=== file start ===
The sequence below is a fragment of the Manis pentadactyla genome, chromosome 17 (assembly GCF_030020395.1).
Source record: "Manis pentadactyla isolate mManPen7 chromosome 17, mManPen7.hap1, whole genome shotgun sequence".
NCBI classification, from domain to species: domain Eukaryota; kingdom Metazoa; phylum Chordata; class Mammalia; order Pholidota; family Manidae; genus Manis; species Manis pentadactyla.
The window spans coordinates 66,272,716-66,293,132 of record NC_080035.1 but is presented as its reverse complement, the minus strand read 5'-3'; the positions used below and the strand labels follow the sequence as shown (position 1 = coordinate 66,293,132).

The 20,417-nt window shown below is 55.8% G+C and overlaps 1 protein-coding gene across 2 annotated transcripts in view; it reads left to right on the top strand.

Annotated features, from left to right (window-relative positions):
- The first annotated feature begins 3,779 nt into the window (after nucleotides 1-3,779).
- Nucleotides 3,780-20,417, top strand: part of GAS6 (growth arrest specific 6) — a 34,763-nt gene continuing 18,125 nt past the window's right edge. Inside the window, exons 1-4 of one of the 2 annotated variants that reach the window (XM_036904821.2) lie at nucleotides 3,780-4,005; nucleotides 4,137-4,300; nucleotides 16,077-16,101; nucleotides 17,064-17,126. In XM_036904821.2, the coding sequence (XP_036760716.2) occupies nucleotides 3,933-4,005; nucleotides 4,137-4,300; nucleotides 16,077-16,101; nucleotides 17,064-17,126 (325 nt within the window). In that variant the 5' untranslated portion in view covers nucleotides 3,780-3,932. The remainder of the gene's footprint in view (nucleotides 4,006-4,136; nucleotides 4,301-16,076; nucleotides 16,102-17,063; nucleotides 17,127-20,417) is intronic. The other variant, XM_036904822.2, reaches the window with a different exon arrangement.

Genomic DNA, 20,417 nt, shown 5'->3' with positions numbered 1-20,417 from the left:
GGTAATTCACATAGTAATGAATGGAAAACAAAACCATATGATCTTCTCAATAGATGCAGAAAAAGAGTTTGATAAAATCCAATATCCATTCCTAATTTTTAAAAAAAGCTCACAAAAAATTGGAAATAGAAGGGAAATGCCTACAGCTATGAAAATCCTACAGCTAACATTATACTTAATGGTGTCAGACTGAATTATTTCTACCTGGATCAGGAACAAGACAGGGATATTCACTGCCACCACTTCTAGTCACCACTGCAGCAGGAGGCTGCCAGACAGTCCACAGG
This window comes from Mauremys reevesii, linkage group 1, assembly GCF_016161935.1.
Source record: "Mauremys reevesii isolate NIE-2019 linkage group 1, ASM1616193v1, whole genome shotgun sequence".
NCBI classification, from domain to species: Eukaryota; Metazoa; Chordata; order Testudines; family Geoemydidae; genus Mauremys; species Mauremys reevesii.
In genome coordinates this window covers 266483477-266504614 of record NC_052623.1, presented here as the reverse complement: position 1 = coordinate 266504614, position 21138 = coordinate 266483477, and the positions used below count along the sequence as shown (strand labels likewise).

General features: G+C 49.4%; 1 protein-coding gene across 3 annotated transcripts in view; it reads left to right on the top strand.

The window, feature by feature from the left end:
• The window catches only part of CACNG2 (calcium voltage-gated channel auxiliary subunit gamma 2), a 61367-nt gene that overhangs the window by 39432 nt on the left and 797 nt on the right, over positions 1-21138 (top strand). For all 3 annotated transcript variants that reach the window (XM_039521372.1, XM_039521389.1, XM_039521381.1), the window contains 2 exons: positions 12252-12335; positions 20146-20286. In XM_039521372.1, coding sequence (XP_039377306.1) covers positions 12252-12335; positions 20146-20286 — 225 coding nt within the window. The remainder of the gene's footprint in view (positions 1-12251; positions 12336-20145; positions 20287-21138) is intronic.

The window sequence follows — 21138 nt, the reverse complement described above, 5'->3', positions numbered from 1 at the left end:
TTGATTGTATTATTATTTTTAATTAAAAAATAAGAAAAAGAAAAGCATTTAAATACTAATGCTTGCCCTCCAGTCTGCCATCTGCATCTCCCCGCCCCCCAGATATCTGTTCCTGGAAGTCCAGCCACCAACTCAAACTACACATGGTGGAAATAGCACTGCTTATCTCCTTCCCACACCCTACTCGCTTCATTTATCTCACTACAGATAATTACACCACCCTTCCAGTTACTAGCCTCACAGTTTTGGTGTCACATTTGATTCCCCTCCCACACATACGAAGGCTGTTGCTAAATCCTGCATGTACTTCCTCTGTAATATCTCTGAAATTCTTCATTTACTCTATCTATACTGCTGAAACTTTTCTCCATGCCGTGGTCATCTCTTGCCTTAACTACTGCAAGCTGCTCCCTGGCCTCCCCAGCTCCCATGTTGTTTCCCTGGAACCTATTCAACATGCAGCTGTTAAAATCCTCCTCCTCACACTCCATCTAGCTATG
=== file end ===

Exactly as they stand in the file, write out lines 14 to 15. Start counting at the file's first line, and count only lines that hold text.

In genome coordinates this window covers 266483477-266504614 of record NC_052623.1, presented here as the reverse complement: position 1 = coordinate 266504614, position 21138 = coordinate 266483477, and the positions used below count along the sequence as shown (strand labels likewise).

General features: G+C 49.4%; 1 protein-coding gene across 3 annotated transcripts in view; it reads left to right on the top strand.